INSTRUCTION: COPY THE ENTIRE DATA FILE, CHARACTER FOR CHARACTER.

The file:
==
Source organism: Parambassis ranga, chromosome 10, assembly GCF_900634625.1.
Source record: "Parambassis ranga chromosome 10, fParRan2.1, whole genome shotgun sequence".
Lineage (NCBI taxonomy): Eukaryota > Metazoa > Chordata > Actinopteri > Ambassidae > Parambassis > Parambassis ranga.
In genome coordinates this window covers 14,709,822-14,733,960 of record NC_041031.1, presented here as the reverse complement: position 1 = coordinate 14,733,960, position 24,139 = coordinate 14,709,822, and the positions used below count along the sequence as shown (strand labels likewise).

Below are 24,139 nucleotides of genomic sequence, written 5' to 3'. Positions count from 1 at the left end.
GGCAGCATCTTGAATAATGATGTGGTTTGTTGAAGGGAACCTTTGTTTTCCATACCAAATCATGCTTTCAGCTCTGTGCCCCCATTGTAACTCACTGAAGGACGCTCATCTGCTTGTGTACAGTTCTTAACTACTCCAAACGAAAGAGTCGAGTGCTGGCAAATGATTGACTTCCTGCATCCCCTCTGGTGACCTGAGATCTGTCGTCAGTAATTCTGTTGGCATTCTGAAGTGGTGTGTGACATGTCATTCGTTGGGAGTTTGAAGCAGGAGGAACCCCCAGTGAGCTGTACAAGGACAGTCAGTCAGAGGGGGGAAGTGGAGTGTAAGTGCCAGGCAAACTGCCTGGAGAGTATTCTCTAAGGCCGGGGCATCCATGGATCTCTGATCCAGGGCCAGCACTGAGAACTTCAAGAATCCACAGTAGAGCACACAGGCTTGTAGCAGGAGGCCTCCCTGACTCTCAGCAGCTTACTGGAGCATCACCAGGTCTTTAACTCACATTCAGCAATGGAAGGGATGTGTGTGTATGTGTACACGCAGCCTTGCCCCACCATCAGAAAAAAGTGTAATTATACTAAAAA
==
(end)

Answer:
Source organism: Parambassis ranga, chromosome 10, assembly GCF_900634625.1.
Source record: "Parambassis ranga chromosome 10, fParRan2.1, whole genome shotgun sequence".
Lineage (NCBI taxonomy): Eukaryota > Metazoa > Chordata > Actinopteri > Ambassidae > Parambassis > Parambassis ranga.
In genome coordinates this window covers 14,709,822-14,733,960 of record NC_041031.1, presented here as the reverse complement: position 1 = coordinate 14,733,960, position 24,139 = coordinate 14,709,822, and the positions used below count along the sequence as shown (strand labels likewise).

Below are 24,139 nucleotides of genomic sequence, written 5' to 3'. Positions count from 1 at the left end.
GGCAGCATCTTGAATAATGATGTGGTTTGTTGAAGGGAACCTTTGTTTTCCATACCAAATCATGCTTTCAGCTCTGTGCCCCCATTGTAACTCACTGAAGGACGCTCATCTGCTTGTGTACAGTTCTTAACTACTCCAAACGAAAGAGTCGAGTGCTGGCAAATGATTGACTTCCTGCATCCCCTCTGGTGACCTGAGATCTGTCGTCAGTAATTCTGTTGGCATTCTGAAGTGGTGTGTGACATGTCATTCGTTGGGAGTTTGAAGCAGGAGGAACCCCCAGTGAGCTGTACAAGGACAGTCAGTCAGAGGGGGGAAGTGGAGTGTAAGTGCCAGGCAAACTGCCTGGAGAGTATTCTCTAAGGCCGGGGCATCCATGGATCTCTGATCCAGGGCCAGCACTGAGAACTTCAAGAATCCACAGTAGAGCACACAGGCTTGTAGCAGGAGGCCTCCCTGACTCTCAGCAGCTTACTGGAGCATCACCAGGTCTTTAACTCACATTCAGCAATGGAAGGGATGTGTGTGTATGTGTACACGCAGCCTTGCCCCACCATCAGAAAAAAGTGTAATTATACTAAAAA